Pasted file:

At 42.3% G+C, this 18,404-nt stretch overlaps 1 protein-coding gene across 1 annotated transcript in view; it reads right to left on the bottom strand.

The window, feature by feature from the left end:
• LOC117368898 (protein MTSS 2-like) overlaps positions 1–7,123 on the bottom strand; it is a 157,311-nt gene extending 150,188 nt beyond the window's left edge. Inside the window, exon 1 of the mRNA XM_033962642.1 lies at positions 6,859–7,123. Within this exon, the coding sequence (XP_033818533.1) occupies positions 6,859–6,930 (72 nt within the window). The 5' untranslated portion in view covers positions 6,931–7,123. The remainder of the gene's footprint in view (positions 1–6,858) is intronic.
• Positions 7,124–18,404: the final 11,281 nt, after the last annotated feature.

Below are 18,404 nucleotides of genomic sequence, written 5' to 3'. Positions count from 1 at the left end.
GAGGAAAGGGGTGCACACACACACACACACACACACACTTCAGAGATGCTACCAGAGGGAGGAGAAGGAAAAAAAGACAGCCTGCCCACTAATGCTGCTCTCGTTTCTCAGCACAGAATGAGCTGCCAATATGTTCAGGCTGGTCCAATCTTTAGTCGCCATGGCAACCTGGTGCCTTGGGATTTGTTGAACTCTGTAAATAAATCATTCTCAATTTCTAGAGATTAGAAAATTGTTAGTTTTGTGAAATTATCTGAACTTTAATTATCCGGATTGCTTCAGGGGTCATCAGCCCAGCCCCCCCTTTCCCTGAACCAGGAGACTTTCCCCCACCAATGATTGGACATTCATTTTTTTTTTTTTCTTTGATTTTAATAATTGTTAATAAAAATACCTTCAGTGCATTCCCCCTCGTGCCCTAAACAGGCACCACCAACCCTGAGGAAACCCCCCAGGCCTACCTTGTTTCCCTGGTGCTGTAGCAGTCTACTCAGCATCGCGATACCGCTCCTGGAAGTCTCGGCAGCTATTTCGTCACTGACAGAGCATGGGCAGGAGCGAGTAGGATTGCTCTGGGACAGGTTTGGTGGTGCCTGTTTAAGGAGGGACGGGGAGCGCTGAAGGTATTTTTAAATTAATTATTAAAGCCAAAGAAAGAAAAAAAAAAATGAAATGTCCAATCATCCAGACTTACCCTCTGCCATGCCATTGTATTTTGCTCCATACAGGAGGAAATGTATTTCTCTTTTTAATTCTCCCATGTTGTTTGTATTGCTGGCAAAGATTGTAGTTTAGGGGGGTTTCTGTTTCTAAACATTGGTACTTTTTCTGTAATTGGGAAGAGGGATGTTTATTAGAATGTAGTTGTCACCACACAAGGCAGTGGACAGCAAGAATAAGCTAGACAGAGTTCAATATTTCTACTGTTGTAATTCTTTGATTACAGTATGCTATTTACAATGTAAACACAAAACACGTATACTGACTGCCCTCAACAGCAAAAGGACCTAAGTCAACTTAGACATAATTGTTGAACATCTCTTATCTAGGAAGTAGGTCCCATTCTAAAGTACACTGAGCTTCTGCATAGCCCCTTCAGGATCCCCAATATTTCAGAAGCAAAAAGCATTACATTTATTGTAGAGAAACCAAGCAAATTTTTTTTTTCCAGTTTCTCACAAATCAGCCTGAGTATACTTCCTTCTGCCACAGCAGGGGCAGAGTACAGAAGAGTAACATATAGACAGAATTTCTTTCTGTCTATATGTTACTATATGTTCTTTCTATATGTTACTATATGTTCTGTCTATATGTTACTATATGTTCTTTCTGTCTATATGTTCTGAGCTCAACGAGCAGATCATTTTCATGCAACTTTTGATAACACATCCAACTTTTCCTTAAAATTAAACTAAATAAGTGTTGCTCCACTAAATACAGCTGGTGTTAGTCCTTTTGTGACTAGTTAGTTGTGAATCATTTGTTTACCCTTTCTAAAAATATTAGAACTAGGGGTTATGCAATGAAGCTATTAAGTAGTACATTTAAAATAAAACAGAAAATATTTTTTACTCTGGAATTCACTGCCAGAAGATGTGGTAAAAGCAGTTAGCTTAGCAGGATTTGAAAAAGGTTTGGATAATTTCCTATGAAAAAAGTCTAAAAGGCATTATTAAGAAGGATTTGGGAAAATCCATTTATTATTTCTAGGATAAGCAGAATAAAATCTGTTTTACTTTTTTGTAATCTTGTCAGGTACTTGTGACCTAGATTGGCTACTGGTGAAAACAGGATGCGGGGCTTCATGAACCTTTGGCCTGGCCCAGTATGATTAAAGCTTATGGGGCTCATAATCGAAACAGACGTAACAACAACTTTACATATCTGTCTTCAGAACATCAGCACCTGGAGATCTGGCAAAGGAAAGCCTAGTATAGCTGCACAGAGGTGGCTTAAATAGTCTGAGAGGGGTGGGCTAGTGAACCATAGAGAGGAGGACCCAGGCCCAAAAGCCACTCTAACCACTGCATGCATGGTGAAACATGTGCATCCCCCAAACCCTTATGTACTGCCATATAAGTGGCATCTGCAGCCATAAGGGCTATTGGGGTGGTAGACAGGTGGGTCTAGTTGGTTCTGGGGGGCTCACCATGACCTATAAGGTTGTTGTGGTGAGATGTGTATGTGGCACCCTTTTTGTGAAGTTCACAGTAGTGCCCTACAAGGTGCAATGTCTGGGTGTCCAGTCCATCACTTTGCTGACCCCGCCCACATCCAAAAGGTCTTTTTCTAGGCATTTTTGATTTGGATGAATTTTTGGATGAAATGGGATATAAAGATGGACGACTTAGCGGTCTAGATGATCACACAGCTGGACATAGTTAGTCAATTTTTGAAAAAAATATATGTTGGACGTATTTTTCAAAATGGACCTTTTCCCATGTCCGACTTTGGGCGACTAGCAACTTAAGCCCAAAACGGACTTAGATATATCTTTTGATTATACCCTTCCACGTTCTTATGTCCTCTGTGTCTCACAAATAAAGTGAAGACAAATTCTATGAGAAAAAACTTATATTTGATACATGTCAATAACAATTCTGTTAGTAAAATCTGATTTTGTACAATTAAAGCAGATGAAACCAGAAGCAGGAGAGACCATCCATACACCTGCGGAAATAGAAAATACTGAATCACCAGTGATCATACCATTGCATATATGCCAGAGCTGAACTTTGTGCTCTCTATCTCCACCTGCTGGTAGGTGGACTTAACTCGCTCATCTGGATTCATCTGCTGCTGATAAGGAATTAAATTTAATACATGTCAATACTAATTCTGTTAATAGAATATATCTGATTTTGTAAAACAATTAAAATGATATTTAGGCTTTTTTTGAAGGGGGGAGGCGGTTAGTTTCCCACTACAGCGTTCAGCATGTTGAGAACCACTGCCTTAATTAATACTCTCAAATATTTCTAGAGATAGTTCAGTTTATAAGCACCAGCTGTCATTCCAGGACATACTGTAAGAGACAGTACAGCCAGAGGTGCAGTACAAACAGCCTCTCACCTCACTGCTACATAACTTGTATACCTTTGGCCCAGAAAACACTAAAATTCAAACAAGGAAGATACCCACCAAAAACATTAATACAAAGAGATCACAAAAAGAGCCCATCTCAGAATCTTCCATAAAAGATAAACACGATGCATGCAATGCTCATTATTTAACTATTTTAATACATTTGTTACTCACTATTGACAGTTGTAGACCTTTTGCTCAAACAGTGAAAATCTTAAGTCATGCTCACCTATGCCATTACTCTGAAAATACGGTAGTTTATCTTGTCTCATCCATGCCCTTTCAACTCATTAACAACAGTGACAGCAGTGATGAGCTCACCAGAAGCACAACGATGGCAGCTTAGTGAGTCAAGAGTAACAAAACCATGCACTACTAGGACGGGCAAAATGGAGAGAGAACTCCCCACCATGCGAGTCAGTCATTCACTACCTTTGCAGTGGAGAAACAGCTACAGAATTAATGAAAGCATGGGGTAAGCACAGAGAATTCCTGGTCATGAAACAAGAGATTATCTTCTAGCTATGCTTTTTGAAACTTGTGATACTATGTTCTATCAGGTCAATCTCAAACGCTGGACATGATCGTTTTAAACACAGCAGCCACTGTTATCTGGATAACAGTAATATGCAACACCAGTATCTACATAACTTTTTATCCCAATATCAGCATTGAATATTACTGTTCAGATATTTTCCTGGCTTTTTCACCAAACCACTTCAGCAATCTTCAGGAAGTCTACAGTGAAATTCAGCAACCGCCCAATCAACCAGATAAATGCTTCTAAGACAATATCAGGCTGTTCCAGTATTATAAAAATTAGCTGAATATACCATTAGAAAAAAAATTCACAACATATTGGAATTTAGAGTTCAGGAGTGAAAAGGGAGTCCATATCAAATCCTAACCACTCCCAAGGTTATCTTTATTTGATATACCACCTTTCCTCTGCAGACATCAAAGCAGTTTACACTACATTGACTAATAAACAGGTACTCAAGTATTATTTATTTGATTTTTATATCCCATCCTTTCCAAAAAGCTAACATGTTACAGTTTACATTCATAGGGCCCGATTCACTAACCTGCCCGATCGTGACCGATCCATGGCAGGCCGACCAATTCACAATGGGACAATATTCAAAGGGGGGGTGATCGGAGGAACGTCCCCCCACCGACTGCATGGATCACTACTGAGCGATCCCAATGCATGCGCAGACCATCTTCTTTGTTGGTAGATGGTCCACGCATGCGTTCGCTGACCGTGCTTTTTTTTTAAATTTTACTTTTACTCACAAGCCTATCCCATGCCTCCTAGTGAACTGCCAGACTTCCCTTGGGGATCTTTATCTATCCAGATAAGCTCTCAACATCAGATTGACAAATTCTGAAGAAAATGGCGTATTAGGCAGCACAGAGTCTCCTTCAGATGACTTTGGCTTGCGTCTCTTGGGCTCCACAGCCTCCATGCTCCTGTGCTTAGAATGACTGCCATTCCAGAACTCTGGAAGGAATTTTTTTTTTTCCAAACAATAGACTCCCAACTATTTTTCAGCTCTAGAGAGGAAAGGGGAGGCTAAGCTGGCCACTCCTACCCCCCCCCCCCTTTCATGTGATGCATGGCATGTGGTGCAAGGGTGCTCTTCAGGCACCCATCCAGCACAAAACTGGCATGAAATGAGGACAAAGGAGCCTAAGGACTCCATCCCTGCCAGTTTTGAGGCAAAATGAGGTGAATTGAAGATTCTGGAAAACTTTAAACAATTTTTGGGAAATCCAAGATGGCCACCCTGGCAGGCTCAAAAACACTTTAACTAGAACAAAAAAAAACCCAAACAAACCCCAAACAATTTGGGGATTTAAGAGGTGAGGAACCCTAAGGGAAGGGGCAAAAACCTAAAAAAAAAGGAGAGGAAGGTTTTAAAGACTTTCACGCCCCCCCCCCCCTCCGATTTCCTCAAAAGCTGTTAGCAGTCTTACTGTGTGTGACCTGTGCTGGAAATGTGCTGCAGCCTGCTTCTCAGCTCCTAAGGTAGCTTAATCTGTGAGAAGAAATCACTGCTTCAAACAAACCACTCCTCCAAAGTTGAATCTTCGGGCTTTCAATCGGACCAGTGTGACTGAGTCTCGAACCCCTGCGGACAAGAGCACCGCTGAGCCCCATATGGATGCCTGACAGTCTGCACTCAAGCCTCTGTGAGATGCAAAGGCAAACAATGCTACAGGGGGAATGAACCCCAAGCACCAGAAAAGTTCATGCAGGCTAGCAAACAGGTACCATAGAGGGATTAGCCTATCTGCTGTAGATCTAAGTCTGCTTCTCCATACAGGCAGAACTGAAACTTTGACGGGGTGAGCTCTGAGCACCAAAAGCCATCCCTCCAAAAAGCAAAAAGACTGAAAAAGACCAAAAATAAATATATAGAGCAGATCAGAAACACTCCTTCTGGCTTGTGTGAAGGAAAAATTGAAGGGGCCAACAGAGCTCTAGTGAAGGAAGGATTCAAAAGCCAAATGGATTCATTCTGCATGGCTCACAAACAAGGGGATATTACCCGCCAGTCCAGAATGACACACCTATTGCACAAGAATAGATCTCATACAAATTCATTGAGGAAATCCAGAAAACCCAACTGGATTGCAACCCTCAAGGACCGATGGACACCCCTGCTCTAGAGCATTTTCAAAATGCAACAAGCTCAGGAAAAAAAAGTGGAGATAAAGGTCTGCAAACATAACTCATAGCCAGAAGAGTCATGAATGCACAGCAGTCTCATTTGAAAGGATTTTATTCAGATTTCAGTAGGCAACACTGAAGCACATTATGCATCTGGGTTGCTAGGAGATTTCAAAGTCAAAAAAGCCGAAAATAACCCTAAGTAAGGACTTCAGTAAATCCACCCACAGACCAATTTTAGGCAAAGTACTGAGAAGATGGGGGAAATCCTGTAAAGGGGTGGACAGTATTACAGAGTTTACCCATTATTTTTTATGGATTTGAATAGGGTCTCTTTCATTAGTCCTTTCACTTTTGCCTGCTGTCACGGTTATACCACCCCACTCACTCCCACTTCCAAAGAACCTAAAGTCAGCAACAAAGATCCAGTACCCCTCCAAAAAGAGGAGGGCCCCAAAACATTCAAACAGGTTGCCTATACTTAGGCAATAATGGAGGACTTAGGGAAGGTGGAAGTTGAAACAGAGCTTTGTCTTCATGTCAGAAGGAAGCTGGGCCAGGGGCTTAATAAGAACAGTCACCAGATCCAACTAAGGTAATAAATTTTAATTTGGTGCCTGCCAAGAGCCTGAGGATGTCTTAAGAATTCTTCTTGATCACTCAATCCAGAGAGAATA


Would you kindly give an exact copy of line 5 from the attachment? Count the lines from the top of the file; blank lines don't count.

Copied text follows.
Below are 18,404 nucleotides of genomic sequence, written 5' to 3'. Positions count from 1 at the left end.